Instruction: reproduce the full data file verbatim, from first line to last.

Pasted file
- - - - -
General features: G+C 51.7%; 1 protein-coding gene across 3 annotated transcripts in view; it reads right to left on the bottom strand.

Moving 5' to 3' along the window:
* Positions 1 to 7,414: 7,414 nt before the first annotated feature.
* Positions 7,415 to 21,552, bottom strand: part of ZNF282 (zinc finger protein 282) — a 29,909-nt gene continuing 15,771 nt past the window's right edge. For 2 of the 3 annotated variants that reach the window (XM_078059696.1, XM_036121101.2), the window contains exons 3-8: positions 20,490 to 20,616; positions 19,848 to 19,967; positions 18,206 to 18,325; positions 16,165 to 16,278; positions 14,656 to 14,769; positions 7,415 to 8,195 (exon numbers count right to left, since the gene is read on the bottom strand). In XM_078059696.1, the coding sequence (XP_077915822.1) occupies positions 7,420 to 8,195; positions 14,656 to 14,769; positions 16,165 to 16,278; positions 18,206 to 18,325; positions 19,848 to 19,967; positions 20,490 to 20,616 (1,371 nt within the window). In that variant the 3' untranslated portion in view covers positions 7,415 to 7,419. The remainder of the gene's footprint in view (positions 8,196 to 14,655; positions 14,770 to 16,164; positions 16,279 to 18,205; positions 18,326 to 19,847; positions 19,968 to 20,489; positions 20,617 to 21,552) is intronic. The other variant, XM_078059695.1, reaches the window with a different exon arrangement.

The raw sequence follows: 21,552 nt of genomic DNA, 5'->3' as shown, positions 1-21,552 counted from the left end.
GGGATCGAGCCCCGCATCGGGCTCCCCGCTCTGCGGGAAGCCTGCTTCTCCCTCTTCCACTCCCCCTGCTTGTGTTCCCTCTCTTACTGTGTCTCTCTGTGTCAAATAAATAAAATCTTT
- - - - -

General features: G+C 51.7%; 1 protein-coding gene across 3 annotated transcripts in view; it reads right to left on the bottom strand.

Moving 5' to 3' along the window:
* Positions 1 to 7,414: 7,414 nt before the first annotated feature.
* Positions 7,415 to 21,552, bottom strand: part of ZNF282 (zinc finger protein 282) — a 29,909-nt gene continuing 15,771 nt past the window's right edge. For 2 of the 3 annotated variants that reach the window (XM_078059696.1, XM_036121101.2), the window contains exons 3-8: positions 20,490 to 20,616; positions 19,848 to 19,967; positions 18,206 to 18,325; positions 16,165 to 16,278; positions 14,656 to 14,769; positions 7,415 to 8,195 (exon numbers count right to left, since the gene is read on the bottom strand). In XM_078059696.1, the coding sequence (XP_077915822.1) occupies positions 7,420 to 8,195; positions 14,656 to 14,769; positions 16,165 to 16,278; positions 18,206 to 18,325; positions 19,848 to 19,967; positions 20,490 to 20,616 (1,371 nt within the window). In that variant the 3' untranslated portion in view covers positions 7,415 to 7,419. The remainder of the gene's footprint in view (positions 8,196 to 14,655; positions 14,770 to 16,164; positions 16,279 to 18,205; positions 18,326 to 19,847; positions 19,968 to 20,489; positions 20,617 to 21,552) is intronic. The other variant, XM_078059695.1, reaches the window with a different exon arrangement.

The raw sequence follows: 21,552 nt of genomic DNA, 5'->3' as shown, positions 1-21,552 counted from the left end.
GGGATCGAGCCCCGCATCGGGCTCCCCGCTCTGCGGGAAGCCTGCTTCTCCCTCTTCCACTCCCCCTGCTTGTGTTCCCTCTCTTACTGTGTCTCTCTGTGTCAAATAAATAAAATCTTT